0
  1. Either of the two resolutions are made by me.
  2. Working out, as well as reading, are some ways to release stress.

It says the subject-verb agreements in the following sentences are incorrect.
These sentences seem fine to me.
Could you please explain what's wrong and why?

Source: from a Complete Canadian Curriculum book, in the English section.

  • Could you add the source of these examples? – user3169 Oct 25 '14 at 5:33
  • There. I edited. – ʇolɐǝz ǝɥʇ qoq Oct 25 '14 at 5:35
  • I'm thinking that you probably ought to get yourself a better grammar book. :) – F.E. Oct 25 '14 at 8:24
  • Why? What's wrong with this one? – ʇolɐǝz ǝɥʇ qoq Oct 25 '14 at 18:27
1

In both sentences the predicate should be "is". The rules are the following: if the subject is expressed by either of, none of, neither of we use a singular verb as we mean one item ( "either of" meaning "either this or that one"), in the second sentence we have "as well as", the sentence can be rephrased: working out just like reading ( we compare two things, but caracterise one of them, the first one, so the predicate agrees with it, if it' s singular the verb is singular and if plural it requires a plural verb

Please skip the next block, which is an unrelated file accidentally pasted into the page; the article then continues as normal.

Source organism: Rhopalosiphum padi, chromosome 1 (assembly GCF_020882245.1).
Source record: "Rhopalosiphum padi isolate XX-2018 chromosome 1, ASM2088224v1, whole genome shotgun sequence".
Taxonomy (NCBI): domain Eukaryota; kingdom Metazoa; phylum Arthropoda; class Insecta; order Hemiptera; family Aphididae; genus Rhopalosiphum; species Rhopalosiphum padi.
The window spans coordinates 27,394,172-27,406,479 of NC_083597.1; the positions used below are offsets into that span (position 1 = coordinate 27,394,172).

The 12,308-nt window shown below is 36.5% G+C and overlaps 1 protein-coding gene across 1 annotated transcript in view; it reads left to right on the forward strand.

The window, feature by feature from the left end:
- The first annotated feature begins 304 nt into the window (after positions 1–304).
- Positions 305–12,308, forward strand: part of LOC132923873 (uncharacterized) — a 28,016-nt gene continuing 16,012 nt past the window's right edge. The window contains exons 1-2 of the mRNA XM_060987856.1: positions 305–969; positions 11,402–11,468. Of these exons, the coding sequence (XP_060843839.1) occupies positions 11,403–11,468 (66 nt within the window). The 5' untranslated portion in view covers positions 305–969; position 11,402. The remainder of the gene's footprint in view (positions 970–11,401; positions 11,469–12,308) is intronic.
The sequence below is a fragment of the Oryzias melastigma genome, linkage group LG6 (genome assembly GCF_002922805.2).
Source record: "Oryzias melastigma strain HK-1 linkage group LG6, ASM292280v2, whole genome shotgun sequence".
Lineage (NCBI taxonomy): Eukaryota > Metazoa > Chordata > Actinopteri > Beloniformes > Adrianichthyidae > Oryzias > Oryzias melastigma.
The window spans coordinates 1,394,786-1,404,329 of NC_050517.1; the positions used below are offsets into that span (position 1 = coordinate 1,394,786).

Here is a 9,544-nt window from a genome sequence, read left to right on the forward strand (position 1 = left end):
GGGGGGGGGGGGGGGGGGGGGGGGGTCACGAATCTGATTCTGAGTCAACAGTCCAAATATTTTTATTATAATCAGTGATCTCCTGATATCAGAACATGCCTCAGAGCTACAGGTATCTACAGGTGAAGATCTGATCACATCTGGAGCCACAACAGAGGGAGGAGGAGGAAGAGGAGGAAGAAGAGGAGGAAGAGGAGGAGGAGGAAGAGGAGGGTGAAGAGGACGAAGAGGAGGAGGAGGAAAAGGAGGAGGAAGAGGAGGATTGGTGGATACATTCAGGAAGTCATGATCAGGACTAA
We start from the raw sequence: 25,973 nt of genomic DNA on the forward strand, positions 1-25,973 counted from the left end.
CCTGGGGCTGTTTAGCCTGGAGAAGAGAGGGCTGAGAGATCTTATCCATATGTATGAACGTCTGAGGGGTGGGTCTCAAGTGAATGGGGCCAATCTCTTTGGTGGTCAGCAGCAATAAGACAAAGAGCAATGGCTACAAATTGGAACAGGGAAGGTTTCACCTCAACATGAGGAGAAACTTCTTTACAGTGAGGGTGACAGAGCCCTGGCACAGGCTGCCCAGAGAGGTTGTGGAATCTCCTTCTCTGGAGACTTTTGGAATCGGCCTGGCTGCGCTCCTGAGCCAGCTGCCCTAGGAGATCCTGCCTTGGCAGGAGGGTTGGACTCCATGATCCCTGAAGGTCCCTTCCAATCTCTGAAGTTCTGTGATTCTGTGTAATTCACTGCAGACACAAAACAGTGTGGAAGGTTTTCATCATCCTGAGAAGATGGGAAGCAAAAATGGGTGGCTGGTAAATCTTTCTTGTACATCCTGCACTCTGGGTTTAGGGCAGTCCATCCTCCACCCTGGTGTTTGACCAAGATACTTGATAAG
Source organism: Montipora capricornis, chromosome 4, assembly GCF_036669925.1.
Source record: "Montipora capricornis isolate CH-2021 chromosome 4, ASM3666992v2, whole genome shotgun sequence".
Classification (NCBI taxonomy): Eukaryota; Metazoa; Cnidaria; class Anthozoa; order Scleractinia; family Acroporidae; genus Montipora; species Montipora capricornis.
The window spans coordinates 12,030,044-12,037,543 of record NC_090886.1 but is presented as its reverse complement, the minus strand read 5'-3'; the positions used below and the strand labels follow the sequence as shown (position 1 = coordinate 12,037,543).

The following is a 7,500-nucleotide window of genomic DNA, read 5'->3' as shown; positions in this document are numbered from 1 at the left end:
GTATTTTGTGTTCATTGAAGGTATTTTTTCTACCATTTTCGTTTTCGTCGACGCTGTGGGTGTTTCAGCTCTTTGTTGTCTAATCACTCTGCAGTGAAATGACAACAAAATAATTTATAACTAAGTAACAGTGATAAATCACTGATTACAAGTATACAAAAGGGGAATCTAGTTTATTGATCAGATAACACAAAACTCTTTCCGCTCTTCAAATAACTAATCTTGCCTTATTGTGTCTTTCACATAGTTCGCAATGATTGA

• Could you please add some grammar sources to show where those "rules" could be found? – F.E. Oct 25 '14 at 8:17
  • "None of them are" is actually quite common, more common than "none of them is"; see COCA. – snailboat Oct 25 '14 at 8:22
  • "Either of the two resolutions is/are made by me." This sentence sounds unnatural to me regardless of the verb chosen. It works with 'neither ... is/are" or "Both ... are", but not really with "Either ... is/are". – tunny Oct 25 '14 at 9:16
  • @tunny I agree the first sentence is strange. "Either of the two options is acceptable to me." or "Either of the two resolutions could be made by me." would make more sense. – ColleenV Oct 25 '14 at 10:41
  • I found a web page that explains the subject verb agreement rules and explains that In informal writing, neither and either sometimes take a plural verb when these pronouns are followed by a prepositional phrase beginning with of. This is particularly true of interrogative constructions – ColleenV Oct 25 '14 at 10:54

Your Answer

By clicking “Post Your Answer”, you agree to our terms of service, privacy policy and cookie policy

Not the answer you're looking for? Browse other questions tagged or ask your own question.